Tuesday, July 23, 2019

Translating the Language of the Heart

The Language Archive



By Julia Cho
Directed by Jeffrey Lo
Lucie Sterm Theatre, Palo Alto

Until August 4, 2019

By Christine Okon

Here’s a sobering fact from UNESCO: of the 7,000 living languages in the world, more than half will be extinct by the end of the century. In urgent response to the dilemma, many people dedicate their lives to the study and preservation of such languages.

In Julia Cho’s “The Language Archive,” George (Jomar Tagatec) is a linguist so immersed in the study of dying languages that he is oblivious to his wife Mary’s (Elena Wright) attempts to communicate. These two are not the kind of people who finish each other’s sentences, and it seems that one's signal is the other’s noise. For example, Mary leaves little desperate notes for George and cries continuously in her unhappiness, while George is befuddled by her actions. How did these two ever get married?

Jomar Tagatac and Elena Wright Photo: Alessandra Mello

When the last two remaining speakers of the dying language Elloway agree to visit from a far-off and unspecified country, George looks forward to fulfilling his research by capturing their conversation in their native language. He is surprised when his guests Resten (Francis Jue) and Alta (Emily Kuroda), an old married couple, bicker about trivial things in English because, as Alta explains, “it is the language of anger.” Jue and Kuroda are as funny and practiced as an old vaudeville team as they shake up George’s, and our, expectations. Costume designer Noah Marin must have had a lot of fun dressing Resten and Alta in the motley and colorful items of clothing from a far-away land.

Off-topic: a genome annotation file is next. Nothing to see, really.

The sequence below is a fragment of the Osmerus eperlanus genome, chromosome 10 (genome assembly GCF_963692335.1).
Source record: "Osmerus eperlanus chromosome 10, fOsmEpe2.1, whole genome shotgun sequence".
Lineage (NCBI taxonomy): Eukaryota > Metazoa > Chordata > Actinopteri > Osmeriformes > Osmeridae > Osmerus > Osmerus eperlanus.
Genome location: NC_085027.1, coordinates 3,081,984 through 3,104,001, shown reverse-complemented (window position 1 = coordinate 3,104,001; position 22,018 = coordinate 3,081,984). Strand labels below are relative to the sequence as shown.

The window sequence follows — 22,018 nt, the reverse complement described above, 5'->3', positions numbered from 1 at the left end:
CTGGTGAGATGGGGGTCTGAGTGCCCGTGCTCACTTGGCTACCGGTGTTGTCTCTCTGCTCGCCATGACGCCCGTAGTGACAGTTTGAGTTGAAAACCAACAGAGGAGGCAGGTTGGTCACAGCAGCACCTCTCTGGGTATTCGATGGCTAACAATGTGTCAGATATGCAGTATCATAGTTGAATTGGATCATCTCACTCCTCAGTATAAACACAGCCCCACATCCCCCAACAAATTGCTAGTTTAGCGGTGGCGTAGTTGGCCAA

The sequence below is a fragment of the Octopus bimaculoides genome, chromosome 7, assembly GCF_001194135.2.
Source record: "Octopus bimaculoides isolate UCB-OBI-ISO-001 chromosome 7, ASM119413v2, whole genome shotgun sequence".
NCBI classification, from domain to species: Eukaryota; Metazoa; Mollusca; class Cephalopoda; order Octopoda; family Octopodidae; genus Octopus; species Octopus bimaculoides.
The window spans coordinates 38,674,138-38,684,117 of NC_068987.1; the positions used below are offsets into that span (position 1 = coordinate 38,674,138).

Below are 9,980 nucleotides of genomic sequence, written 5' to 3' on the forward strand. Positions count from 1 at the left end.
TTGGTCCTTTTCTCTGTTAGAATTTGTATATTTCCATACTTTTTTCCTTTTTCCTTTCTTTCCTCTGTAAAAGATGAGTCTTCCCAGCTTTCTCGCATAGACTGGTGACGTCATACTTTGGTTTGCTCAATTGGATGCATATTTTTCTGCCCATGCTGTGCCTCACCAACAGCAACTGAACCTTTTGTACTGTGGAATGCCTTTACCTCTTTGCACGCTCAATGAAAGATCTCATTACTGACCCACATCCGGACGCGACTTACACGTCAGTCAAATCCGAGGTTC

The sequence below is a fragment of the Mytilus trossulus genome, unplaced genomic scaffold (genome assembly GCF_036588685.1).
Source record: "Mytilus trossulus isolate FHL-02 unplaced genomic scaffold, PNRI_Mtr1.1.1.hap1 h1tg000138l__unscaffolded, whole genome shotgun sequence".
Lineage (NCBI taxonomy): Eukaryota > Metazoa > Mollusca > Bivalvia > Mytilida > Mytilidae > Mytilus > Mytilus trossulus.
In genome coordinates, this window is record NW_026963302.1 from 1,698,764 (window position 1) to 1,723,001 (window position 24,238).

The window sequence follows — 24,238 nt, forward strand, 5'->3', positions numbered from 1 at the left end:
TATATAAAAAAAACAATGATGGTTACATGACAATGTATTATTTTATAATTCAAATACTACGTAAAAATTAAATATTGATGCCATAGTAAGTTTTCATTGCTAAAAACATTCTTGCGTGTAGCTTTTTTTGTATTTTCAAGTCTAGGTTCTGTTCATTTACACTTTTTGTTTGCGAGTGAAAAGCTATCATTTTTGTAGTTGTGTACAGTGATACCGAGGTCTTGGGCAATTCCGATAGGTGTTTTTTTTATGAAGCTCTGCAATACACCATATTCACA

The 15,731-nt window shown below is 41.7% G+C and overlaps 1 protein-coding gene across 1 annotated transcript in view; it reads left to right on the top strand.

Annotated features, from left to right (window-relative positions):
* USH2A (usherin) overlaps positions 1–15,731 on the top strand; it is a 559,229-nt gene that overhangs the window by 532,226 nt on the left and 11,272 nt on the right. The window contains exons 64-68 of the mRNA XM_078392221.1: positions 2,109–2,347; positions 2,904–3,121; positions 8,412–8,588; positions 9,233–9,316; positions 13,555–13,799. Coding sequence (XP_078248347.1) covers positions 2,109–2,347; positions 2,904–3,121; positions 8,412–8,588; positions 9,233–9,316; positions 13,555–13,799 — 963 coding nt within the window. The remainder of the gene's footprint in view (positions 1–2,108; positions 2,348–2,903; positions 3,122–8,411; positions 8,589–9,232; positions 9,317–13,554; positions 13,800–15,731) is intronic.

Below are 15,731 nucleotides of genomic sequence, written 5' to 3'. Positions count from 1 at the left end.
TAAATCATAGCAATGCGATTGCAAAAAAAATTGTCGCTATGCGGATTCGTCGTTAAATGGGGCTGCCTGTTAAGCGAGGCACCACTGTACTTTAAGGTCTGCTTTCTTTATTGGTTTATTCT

Francis Jue and Emily Kuroda Photo: Alessandra Mello

George, upset that his study is straying from protocol, tries to steer his subjects toward his ends. The concept of love is brought up, with George fretting in “analysis paralysis” while Resten and Alta define their bond as simply not being able to imagine living without the other person. Cho’s poetric gifts infuse “The Language Archive," illuminating how language gives voice to the heart. 

The give-and-take and sad breakdowns of communication form a delicate cat’s cradle among the characters. George thinks compiling a CD of “I Love You” in dying languages will win Mary back, but she leaves him to nourish an unfulfilled longing for her own life and passion. George’s assistant Emma (Adrienne Katori Walters) is his work-wife of sorts and strives to demonstrate her love by learning Esperanto, his favorite language. Torn by conflicting but unexpressed feelings, Tagatac delivers a heartbreaking portrayal of a man who cannot even communicate with himself.

L-R Elena Wright, Jomar Tagatac, Francis Jue, Emily Kuroda, Adrienne Kaori Walters
Photo: Alessandra Mello

Justifiably exuberant with winning the 2019 Regional Theatre Tony Award, Theatreworks Silicon Valley begins its 50th season with this play. Even though “The Language Archive” has ingredients for a perfect production: superb cast, smooth direction by Jeffrey Lo, an evocative and versatile set (Andrea Bechert), poignant music and sound (Sinan Refik Zefar), it was hard to connect with the characters except for Resten and Alta, who seemed to be the only ones who had self-awareness. The beautiful image of Resten and Alta after death becoming  “two trees whose leaves whisper to each other all day long” lingers long after the play ends, hinting at what real communication is all about.

"The Language Archive" by Julio Cho, directed by Jeffery Lo, Theatreworks Silicon Valley at the Lucie Stern Theater, Palo Alto, through August 4, 2019.
Info: theatreworks.org or call (650) 463-1960

CAST
George  Jomar Tagatac
Mary  Elena Wright
Emma  Adrienne Kaori Walters
Alta and others  Emily Kuroda
Resten and others  Francis Jue

CREATIVE TEAM
Playwright  Julia Cho
Director  Jeffrey Lo
Scenic Designer  Andrea Bechert
Costume Designer  Noah Marin
Sound Designer  Sinan Refik Zafar

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